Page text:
It is therefore an object of the present invention to provide automatic pressure venting which functions in the manner of a pressure release valve for a trigger sprayer mounted on a container of formulation which may build up pressure from gas generated by a chemical reaction, thereby introducing a safety feature and permitting a leak-free and efficient operation of the sprayer.
According to the invention, a first pressure vent in the form of a rib or a groove extending in the direction of piston reciprocation is formed at the wall of the container vent chamber at a location outboard of the container vent seal for releasing pressure from the container via the vent port/passage and the vent chamber upon outboard movement of the piston to such outboard location in response to the superatmospheric pressure in the container.
Further according to the invention, a second pressure vent may be provided in the form of a rib or a groove extending in the direction of piston reciprocation at the wall of the pump cylinder at a location outboard of the piston seal for releasing the pressure from the pump chamber as well as the inlet and outlet passages around the piston seal and via the first pressure vent upon the outboard movement of the piston in response to the internal pressure generated within the container.
Outboard movement of the piston in response to such internal generated pressure is resiliently resisted by the trigger lever provided with a spring cushioning effect which may be in the form of an integral spring devised as an open slot in that portion of the trigger which bears against the pump housing. This spring reaction tends to return the piston to its original non-pumping position in readiness for reciprocation by the trigger after pressure venting.
The spring return for the piston may be a conventional "wet" spring located in the pump cylinder, or may be in the form of an external "dry" spring acting between the piston and the trigger lever for extracting the piston during each piston return stroke. The external spring may have a pair of spring legs straddling the sides of the pump cylinder and bearing against an external wall of the pump housing. A rod formed integrally with the piston has a live hinge and bears against the underside of the trigger, one end of the external spring engaging an opening in an outer end of that rod for spring biasing the lever relative to the piston.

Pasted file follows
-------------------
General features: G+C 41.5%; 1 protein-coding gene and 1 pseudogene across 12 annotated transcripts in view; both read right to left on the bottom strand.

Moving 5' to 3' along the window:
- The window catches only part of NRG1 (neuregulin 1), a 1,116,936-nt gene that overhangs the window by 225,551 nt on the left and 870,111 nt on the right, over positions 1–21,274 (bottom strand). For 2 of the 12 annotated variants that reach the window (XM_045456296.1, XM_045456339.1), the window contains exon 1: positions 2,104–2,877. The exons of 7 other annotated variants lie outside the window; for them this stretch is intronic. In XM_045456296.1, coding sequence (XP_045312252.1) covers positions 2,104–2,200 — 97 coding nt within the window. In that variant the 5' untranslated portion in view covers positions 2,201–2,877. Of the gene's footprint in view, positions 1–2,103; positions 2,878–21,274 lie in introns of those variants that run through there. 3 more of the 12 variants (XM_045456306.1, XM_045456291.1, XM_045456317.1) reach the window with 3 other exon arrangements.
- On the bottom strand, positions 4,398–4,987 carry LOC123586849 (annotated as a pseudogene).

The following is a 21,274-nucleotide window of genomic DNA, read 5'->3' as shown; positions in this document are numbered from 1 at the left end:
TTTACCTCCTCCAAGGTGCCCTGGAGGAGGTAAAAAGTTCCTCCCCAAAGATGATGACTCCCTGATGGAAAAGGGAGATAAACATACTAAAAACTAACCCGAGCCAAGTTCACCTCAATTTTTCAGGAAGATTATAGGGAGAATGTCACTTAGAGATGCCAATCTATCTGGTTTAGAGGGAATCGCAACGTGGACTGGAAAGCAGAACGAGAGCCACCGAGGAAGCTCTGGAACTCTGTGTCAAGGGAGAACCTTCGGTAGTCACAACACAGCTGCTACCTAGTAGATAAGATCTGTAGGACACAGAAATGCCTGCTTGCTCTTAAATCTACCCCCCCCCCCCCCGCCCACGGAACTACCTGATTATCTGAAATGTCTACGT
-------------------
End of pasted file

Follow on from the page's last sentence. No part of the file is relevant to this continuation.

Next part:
Other objects, advantages and novel features of the invention will become more apparent from the following detailed description of the invention when taken in conjunction with the accompanying drawings.
FIG. 1 is a vertical sectional view of a trigger sprayer of known construction mounted on a container, and incorporating the features of the invention;
FIG. 2 is a view similar to FIG. 1, showing an alternate, external piston return spring according to the invention; and
FIG. 3 is a view taken substantially along the line 3--3 of FIG. 2.
Turning now to the drawings wherein like reference characters refer to like and corresponding parts throughout the several views, trigger sprayer 10 shown in FIG. 1 has a sprayer housing 11 mounted on neck 12 of the container not otherwise shown by the provision of a threaded closure cap 13. The sprayer housing is typically covered by an ornamental shroud 14 coupled thereto in any normal manner.
The closure may be snap-fitted to engage with the lower end of a cylindrical neck portion 14 of the housing, or the closure may otherwise engage the neck portion in some other suitable manner forming no part of the invention.